Bach Dancing and Dynamite Society: 25-Carat Gold

BDDS celebrates silver anniversary, but give them a gold medal

The Bach Dancing and Dynamite Society, that impish and excellent music festival created by Stephanie Jutt and Jeffrey Sykes, has now been spoiling us every June for a quarter-century. They have long proven that they bear comparison with many a better-known summer festival in our nation, and now they are completing their 25th season. The second of six concerts last Saturday night was dubbed “Silver Threads Among the Gold,” but truly the results were more golden than anything else.

The most anticipated performance of the Playhouse concert at the Overture Center was the world premiere of “In at the Eye,” a new song cycle by Pulitzer Prize-winning composer Kevin Puts. Puts has long been a favorite of Jutts and Sykes; it was serendipitous that BDDS, in conjunction with a few other music festivals, commissioned Puts not long before he won the Pulitzer in 2012 (for his first opera, Silent Night), and the completion of the cycle was timed for this 25th BDDS season.

After being asked to write for flute, violin, cello, piano and baritone, Puts discovered some poems of William Butler Yeats which are nothing if not direct. The cycle’s title comes from the first song which begins “Wine comes in at the mouth/And love comes in at the eye.” Bass-baritone Timothy Jones, a longtime local favorite (who returns to Madison next spring for the Madison Symphony’s performance of Brahms’ A German Requiem) was the passionate and sensitive soloist.

Puts found telling opportunities to utilize the flute against the strings and piano, and as in his other works this listener has heard, the style is modern yet expressive. Not surprising for a composer who continues to find success in opera and other vocal works, Puts’ writing for the Jones ranged from stentorian to intimate. The second half of the set was particularly compelling, with no breaks among the final three of the six songs. The fourth, “Fallen Majesty,” is nearly without instrumental accompaniment save for occasional medieval motifs in response to the text. When Jones sang the last line “Whereon a thing once walked that seemed a burning cloud,” Jutt took over with a long solo that conjured an image of dissipating vapor, which led directly to the set’s most famous poem, “He Wishes for the Cloths of Heaven.” Puts, who was on hand to give some salient and witty insights before the performance, received a major ovation.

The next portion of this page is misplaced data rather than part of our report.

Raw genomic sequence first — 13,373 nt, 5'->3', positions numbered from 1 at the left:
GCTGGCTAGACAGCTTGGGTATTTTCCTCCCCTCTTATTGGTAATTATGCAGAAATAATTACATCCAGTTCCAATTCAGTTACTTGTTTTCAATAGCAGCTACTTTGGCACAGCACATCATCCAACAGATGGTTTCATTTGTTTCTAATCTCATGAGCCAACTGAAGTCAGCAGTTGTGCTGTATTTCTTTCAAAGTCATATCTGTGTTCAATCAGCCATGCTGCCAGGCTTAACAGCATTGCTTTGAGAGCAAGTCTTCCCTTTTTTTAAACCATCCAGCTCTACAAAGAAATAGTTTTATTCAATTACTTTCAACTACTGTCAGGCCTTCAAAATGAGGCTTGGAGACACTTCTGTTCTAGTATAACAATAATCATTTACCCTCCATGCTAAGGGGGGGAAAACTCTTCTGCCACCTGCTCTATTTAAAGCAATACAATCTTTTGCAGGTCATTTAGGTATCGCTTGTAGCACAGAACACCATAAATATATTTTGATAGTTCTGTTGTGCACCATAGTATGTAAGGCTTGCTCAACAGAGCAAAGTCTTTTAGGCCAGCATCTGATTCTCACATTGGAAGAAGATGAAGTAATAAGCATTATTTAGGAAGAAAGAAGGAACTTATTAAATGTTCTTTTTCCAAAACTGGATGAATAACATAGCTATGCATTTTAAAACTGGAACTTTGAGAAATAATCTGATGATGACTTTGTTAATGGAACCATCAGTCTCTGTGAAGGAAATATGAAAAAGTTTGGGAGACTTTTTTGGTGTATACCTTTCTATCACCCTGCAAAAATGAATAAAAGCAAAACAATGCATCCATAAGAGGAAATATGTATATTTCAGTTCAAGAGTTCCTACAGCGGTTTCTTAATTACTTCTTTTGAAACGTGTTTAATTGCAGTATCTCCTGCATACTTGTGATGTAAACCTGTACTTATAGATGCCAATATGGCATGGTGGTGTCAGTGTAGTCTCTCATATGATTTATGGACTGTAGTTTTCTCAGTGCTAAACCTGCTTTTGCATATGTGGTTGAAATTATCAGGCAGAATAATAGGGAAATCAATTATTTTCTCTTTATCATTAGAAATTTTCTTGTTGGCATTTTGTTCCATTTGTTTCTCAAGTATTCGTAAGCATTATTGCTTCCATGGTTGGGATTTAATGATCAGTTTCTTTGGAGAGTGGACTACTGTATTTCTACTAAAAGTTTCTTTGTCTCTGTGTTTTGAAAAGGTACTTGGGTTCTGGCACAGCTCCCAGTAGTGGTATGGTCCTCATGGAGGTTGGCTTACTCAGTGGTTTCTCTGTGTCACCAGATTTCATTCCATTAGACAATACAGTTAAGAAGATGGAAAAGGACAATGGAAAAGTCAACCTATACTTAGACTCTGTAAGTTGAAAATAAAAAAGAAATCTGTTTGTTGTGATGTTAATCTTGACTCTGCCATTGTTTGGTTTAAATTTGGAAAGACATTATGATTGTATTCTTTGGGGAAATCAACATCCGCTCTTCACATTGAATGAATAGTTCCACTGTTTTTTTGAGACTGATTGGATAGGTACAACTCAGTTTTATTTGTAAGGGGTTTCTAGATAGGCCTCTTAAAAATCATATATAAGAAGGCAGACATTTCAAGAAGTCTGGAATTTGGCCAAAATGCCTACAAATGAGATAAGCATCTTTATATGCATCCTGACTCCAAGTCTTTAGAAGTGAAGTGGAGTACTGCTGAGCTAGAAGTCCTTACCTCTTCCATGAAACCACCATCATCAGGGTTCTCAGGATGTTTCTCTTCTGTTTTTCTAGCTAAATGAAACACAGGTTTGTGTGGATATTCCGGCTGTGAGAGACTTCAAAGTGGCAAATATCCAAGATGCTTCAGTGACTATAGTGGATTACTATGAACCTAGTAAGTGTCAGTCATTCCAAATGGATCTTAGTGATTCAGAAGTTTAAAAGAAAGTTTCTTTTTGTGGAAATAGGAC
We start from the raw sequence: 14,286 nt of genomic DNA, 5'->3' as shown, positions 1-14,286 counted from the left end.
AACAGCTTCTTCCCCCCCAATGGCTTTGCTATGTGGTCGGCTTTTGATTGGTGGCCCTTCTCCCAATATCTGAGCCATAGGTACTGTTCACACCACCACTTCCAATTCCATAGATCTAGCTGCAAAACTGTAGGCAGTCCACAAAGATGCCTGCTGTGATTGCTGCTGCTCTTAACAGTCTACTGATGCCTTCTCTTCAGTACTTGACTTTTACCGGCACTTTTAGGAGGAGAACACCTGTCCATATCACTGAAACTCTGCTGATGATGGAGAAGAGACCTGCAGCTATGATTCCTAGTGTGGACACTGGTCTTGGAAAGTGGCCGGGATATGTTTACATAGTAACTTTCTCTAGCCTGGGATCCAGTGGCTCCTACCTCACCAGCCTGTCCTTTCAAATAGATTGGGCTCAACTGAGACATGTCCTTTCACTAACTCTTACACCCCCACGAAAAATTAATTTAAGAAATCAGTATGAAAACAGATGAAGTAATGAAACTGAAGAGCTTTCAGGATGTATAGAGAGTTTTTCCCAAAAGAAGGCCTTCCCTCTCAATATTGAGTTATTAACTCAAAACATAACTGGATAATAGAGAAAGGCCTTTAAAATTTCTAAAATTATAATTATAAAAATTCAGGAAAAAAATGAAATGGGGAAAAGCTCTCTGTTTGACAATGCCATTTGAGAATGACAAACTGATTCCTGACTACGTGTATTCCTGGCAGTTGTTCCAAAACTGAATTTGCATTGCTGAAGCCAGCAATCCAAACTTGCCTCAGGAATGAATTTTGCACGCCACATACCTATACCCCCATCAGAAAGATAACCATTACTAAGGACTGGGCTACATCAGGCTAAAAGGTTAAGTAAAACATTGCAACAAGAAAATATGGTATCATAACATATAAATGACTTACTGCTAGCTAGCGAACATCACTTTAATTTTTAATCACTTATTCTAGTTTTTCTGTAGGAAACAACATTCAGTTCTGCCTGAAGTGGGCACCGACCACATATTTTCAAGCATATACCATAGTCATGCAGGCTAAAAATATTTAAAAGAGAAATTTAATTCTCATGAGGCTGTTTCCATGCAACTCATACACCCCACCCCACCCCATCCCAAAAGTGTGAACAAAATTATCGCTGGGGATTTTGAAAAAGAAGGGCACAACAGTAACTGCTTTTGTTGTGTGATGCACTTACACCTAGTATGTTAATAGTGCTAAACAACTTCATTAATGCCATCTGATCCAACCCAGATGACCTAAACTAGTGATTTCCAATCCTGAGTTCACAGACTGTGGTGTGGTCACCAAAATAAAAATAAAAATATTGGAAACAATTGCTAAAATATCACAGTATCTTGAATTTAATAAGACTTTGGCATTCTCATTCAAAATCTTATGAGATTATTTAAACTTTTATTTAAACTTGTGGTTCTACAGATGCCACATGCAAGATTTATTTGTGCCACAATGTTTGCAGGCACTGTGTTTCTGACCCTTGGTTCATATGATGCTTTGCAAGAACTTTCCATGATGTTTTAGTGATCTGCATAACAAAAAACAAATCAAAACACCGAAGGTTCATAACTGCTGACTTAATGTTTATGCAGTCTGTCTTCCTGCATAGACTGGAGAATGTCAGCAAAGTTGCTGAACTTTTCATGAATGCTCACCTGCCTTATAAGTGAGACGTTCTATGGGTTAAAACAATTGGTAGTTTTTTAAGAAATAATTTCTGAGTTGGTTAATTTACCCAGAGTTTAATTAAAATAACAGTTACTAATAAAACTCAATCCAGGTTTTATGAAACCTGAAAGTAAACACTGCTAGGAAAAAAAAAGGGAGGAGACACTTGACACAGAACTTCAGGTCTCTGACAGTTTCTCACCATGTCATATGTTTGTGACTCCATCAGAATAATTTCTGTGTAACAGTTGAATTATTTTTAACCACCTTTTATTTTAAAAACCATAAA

The evening opened with a surprising treat, a quartet for flute and strings arranged from a Mozart piano sonata. Robert Stallman has done the honors, and it is an interesting project, inasmuch as Mozart had written three quartets for the combination (and famously said he didn’t care much for the flute, despite also writing two wonderful solo concertos and the masterpiece concerto for flute and harp!). Credit Jutt with having this “new” Mozart on her radar; the writing was often fully idiomatic, and a refreshing change of pace. She was joined by longtime BDDS guest Stephanie Sant’Ambrogio on violin, Madison’s own Sally Chisholm on viola, and BDDS “rookie” Kenneth Olsen on cello (he spends the bulk of his time as assistant principal cello of the Chicago Symphony).

The second half was devoted to one of the great Op. 25s of the repertoire (because of the 25th anniversary of course!), Brahms Piano Quartet in G Minor. Sykes kept the intro to a minimum: “We like it. You’ll like it. It’s great. Enjoy!” Of course he was on safe ground; this is arguably one of the earliest true masterpieces of Brahms, and the aforementioned string players joined Sykes in a no-holds-barred reading. As in the Mozart, the occasional unison playing of Sant’Ambrogio and Chisholm was a model of perfection, but like the work itself, the players delivered a whole-is-greater-than-the-sum-of-it-parts performance. The near capacity crowd could not have stopped themselves from a swift standing ovation. All that remained was to count the hours to next weekend’s concerts (Friday and Saturday at the Playhouse, Sunday afternoon and evening at the Hillside Theater at Taliesin), which will have a decidedly Latin American flavor. They’re guaranteed to be the perfect way to spice up your weekend.

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